Journal of the New Zealand Medical Association, 21-June-2002, Vol 115 No 1156
Geographically separate outbreaks of shigellosis in Auckland, New Zealand, linked by molecular subtyping to cases returning from Samoa
Philip C Hill, John Hicking, Jennifer M Bennett, Azeem Mohammed, Joanna M Stewart, Greg Simmons,
Shigella spp. are responsible for less than 5% of bacterial food borne notifications in New Zealand. However, outbreaks of shigellosis are difficult to control because of the low infectious dose of the inoculum.1 Usually due to S. sonnei in developed countries,2 they have been reported most commonly among children at summer camps for the developmentally disabled3 and at daycare facilities.4
In February 2001, Auckland District Public Health Unit (PHU) was notified of two outbreaks of Shigella sonnei Biotype a gastroenteritis. One was at a health camp for socially deprived children commencing on 16 January and running for six weeks. The second involving two cases was at a 28-room elderly care facility with 21 residents and sixteen staff on the other side of the city (40 km away) from the camp. This report describes the investigations into these two outbreaks and into a possible link between them and sporadic cases elsewhere in New Zealand over a four-month period.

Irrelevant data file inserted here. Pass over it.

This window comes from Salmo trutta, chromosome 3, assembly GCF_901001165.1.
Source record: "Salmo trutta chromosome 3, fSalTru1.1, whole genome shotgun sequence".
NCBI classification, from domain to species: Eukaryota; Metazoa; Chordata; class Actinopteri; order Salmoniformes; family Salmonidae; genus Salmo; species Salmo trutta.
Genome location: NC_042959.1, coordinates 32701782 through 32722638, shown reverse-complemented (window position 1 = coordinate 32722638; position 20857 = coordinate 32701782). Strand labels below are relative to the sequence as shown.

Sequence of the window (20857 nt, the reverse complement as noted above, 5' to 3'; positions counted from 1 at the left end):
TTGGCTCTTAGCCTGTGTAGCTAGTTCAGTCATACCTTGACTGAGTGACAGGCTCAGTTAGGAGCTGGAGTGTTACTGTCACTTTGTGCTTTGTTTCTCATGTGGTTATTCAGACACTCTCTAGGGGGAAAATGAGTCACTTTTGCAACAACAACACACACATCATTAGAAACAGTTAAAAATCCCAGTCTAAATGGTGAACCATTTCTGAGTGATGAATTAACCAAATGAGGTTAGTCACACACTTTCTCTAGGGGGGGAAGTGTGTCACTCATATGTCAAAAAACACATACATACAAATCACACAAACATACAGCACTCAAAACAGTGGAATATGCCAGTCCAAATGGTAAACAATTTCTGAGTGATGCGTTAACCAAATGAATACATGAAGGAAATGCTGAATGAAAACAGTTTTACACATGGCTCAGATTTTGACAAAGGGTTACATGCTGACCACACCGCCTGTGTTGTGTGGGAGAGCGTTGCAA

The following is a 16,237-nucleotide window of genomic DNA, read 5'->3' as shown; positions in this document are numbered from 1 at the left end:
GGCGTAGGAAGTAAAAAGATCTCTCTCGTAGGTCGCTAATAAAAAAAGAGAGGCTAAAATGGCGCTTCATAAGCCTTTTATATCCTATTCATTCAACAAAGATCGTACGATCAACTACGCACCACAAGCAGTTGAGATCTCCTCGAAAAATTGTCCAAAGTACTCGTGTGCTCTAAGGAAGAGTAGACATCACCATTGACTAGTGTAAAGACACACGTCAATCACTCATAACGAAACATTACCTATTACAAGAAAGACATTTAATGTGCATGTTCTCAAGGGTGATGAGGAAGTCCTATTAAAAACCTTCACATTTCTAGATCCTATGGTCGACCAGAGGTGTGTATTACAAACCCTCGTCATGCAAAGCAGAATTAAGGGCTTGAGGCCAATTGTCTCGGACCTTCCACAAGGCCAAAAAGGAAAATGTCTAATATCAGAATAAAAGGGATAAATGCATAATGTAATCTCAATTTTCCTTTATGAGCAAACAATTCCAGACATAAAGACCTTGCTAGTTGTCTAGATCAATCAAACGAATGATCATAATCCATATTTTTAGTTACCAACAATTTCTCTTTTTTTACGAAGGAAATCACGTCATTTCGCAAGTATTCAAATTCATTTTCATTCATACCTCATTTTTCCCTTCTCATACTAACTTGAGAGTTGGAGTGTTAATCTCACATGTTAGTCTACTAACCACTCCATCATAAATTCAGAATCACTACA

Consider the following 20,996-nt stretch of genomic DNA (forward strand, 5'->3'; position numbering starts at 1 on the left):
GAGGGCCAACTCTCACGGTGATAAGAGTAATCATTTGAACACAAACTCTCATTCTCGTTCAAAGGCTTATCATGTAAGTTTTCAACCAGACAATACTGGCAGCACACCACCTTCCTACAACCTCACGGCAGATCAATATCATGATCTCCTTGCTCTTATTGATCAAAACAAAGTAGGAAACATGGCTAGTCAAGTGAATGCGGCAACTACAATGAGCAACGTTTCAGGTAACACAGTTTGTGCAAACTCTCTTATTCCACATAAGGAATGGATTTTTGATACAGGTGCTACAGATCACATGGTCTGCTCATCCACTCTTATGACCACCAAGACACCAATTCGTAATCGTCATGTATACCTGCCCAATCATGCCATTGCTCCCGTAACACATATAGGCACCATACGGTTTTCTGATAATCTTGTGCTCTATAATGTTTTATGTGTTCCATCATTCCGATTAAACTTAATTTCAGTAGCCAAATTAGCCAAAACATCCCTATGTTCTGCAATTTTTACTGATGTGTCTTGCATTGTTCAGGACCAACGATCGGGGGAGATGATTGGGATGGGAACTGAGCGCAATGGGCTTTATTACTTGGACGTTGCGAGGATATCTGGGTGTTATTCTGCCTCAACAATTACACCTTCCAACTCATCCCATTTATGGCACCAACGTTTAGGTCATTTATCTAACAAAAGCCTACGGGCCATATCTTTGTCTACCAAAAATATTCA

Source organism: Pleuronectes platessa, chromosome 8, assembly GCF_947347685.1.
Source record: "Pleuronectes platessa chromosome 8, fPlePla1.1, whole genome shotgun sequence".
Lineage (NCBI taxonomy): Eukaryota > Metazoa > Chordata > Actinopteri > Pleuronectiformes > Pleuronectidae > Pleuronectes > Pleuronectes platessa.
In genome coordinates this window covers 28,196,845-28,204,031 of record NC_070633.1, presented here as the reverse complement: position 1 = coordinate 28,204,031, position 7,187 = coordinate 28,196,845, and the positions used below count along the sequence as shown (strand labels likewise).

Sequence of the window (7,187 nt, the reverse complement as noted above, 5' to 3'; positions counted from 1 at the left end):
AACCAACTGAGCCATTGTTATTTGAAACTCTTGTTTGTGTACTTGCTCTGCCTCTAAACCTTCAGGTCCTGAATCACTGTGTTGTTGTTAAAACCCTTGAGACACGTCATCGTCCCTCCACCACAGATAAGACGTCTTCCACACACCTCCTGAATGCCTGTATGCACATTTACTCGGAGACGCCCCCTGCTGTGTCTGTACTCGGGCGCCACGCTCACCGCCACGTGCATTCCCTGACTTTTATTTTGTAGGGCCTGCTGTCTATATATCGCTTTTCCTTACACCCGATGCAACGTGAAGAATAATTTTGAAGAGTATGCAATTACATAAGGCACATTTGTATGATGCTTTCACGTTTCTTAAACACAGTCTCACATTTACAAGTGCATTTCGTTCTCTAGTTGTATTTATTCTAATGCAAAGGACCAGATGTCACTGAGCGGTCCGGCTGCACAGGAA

Outbreak 1 – health camp. A case was defined as any person who attended the camp suffering from diarrhoea of at least one day’s duration. Diarrhoea was defined as the occurrence of at least three loose stools over a 24 hour period. A shigellosis case questionnaire was administered by investigators from the PHU and included possible risk factors identified through open-ended interviews and a site visit. Cases were matched for a three day incubation period with two controls, staff with staff, children with children. Exposure to faeces was defined as physical contact with faecal matter.
All cases were asked to submit two faecal specimens. The camp swimming pool was tested for faecal indicators and the presence of Shigella species. Shigella isolates were biotyped by the Institute of Environmental Science and Research (ESR). Outbreak control measures were put in place and an environmental investigation was conducted. A multivariate analysis was conducted by conditional logistic regression using SAS software.5 Differences in attack rates and frequency of symptoms were assessed using a chi-squared test.
Outbreak 2 - rest home. A case was defined in residents and staff as in outbreak 1. Separate questionnaires were prepared and administered to staff and residents. Faecal specimens were requested and processed as in outbreak 1. An environmental inspection was undertaken.